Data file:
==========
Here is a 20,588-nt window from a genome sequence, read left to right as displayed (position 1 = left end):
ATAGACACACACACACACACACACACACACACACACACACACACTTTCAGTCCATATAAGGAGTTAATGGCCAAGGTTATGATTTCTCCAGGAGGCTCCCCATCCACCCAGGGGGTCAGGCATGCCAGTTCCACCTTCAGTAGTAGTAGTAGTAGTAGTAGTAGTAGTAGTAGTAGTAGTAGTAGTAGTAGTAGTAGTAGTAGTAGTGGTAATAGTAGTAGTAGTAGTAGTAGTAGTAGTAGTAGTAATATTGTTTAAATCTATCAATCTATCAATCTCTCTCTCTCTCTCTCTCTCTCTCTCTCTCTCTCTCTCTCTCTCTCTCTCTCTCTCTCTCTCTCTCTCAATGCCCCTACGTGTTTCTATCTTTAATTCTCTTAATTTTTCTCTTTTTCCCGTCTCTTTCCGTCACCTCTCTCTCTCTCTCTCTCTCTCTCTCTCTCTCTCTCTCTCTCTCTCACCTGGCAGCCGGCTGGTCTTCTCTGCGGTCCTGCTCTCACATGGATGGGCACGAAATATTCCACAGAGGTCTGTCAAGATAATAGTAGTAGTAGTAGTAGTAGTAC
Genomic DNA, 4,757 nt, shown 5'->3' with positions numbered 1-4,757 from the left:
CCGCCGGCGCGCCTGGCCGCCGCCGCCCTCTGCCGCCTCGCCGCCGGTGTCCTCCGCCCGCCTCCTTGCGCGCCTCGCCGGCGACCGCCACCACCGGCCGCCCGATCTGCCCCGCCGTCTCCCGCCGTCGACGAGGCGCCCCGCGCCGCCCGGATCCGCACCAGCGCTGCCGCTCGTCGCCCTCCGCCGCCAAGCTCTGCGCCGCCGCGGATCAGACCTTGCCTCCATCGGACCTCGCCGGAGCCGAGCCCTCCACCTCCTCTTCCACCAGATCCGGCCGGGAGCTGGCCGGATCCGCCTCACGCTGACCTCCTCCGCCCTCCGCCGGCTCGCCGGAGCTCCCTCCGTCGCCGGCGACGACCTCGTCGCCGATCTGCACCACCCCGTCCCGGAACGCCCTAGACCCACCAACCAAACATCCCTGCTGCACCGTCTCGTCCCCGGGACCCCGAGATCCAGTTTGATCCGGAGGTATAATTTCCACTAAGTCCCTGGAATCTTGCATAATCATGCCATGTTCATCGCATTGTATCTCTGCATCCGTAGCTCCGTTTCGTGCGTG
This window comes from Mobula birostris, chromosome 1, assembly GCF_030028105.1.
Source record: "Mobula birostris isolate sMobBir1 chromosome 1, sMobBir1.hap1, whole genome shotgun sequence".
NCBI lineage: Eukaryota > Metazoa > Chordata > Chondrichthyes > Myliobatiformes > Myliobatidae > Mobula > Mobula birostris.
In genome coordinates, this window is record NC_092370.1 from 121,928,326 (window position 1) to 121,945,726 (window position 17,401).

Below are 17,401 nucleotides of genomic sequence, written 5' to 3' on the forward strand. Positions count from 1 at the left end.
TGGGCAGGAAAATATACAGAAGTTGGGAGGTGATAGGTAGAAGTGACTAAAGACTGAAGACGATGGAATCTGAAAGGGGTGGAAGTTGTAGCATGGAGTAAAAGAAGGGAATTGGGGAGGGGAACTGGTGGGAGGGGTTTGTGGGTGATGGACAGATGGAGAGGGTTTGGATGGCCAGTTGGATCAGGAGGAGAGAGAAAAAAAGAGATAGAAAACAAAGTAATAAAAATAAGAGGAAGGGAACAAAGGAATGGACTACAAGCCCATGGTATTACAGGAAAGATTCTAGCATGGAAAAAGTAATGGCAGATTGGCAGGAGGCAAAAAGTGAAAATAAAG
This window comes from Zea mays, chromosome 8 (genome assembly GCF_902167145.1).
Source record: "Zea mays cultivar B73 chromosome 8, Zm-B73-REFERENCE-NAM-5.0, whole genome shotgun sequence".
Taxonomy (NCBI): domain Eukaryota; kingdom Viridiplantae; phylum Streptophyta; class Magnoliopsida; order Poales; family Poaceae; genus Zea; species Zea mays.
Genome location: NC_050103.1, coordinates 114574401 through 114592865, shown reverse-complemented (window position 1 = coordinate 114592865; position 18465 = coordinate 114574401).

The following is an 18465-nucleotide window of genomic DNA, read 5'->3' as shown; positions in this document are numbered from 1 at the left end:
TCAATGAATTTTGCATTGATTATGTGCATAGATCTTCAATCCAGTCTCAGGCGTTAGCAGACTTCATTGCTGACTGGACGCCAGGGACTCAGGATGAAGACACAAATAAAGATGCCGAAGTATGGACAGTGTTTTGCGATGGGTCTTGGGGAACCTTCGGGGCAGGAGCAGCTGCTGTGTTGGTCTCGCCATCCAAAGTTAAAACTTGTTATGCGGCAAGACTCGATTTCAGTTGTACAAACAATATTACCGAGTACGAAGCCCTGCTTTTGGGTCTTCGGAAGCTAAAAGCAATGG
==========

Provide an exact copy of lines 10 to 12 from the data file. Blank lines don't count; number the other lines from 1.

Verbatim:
TGGGCAGGAAAATATACAGAAGTTGGGAGGTGATAGGTAGAAGTGACTAAAGACTGAAGACGATGGAATCTGAAAGGGGTGGAAGTTGTAGCATGGAGTAAAAGAAGGGAATTGGGGAGGGGAACTGGTGGGAGGGGTTTGTGGGTGATGGACAGATGGAGAGGGTTTGGATGGCCAGTTGGATCAGGAGGAGAGAGAAAAAAAGAGATAGAAAACAAAGTAATAAAAATAAGAGGAAGGGAACAAAGGAATGGACTACAAGCCCATGGTATTACAGGAAAGATTCTAGCATGGAAAAAGTAATGGCAGATTGGCAGGAGGCAAAAAGTGAAAATAAAG
This window comes from Zea mays, chromosome 8 (genome assembly GCF_902167145.1).
Source record: "Zea mays cultivar B73 chromosome 8, Zm-B73-REFERENCE-NAM-5.0, whole genome shotgun sequence".